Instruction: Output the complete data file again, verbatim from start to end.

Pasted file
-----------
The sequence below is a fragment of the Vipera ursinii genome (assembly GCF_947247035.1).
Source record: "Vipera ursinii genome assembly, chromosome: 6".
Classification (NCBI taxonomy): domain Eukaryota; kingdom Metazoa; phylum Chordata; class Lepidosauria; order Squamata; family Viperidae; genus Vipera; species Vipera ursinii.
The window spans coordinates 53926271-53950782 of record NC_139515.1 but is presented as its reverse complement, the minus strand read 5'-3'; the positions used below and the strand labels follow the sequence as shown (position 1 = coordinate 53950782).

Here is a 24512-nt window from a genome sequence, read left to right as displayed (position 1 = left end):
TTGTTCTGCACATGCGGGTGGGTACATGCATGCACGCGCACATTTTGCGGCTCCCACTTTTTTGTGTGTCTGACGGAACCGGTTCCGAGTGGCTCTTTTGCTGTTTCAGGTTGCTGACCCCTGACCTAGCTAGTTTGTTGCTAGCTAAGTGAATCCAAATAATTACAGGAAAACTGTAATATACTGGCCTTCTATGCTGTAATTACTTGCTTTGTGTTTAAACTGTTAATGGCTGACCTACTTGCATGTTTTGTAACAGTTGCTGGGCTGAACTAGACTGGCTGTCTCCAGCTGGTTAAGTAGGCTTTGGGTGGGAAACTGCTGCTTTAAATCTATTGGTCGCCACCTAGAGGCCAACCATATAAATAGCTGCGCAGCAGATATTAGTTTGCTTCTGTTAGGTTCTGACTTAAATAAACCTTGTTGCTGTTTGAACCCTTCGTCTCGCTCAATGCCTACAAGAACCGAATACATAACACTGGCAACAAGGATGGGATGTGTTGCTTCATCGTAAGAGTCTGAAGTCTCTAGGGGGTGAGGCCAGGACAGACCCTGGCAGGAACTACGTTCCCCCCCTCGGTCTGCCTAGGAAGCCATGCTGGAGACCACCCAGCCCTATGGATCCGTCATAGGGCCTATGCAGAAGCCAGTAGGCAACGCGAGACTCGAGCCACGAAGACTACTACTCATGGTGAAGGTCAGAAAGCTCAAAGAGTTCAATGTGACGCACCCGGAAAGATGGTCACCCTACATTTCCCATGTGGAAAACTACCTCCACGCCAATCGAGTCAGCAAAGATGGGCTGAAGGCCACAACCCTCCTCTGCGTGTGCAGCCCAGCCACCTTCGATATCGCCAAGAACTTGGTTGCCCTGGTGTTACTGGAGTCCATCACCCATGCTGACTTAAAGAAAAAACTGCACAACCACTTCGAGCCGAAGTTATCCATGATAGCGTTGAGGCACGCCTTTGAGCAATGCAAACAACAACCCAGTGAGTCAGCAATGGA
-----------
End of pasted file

The sequence below is a fragment of the Vipera ursinii genome (assembly GCF_947247035.1).
Source record: "Vipera ursinii genome assembly, chromosome: 6".
Classification (NCBI taxonomy): domain Eukaryota; kingdom Metazoa; phylum Chordata; class Lepidosauria; order Squamata; family Viperidae; genus Vipera; species Vipera ursinii.
The window spans coordinates 53926271-53950782 of record NC_139515.1 but is presented as its reverse complement, the minus strand read 5'-3'; the positions used below and the strand labels follow the sequence as shown (position 1 = coordinate 53950782).

Here is a 24512-nt window from a genome sequence, read left to right as displayed (position 1 = left end):
TTGTTCTGCACATGCGGGTGGGTACATGCATGCACGCGCACATTTTGCGGCTCCCACTTTTTTGTGTGTCTGACGGAACCGGTTCCGAGTGGCTCTTTTGCTGTTTCAGGTTGCTGACCCCTGACCTAGCTAGTTTGTTGCTAGCTAAGTGAATCCAAATAATTACAGGAAAACTGTAATATACTGGCCTTCTATGCTGTAATTACTTGCTTTGTGTTTAAACTGTTAATGGCTGACCTACTTGCATGTTTTGTAACAGTTGCTGGGCTGAACTAGACTGGCTGTCTCCAGCTGGTTAAGTAGGCTTTGGGTGGGAAACTGCTGCTTTAAATCTATTGGTCGCCACCTAGAGGCCAACCATATAAATAGCTGCGCAGCAGATATTAGTTTGCTTCTGTTAGGTTCTGACTTAAATAAACCTTGTTGCTGTTTGAACCCTTCGTCTCGCTCAATGCCTACAAGAACCGAATACATAACACTGGCAACAAGGATGGGATGTGTTGCTTCATCGTAAGAGTCTGAAGTCTCTAGGGGGTGAGGCCAGGACAGACCCTGGCAGGAACTACGTTCCCCCCCTCGGTCTGCCTAGGAAGCCATGCTGGAGACCACCCAGCCCTATGGATCCGTCATAGGGCCTATGCAGAAGCCAGTAGGCAACGCGAGACTCGAGCCACGAAGACTACTACTCATGGTGAAGGTCAGAAAGCTCAAAGAGTTCAATGTGACGCACCCGGAAAGATGGTCACCCTACATTTCCCATGTGGAAAACTACCTCCACGCCAATCGAGTCAGCAAAGATGGGCTGAAGGCCACAACCCTCCTCTGCGTGTGCAGCCCAGCCACCTTCGATATCGCCAAGAACTTGGTTGCCCTGGTGTTACTGGAGTCCATCACCCATGCTGACTTAAAGAAAAAACTGCACAACCACTTCGAGCCGAAGTTATCCATGATAGCGTTGAGGCACGCCTTTGAGCAATGCAAACAACAACCCAGTGAGTCAGCAATGGA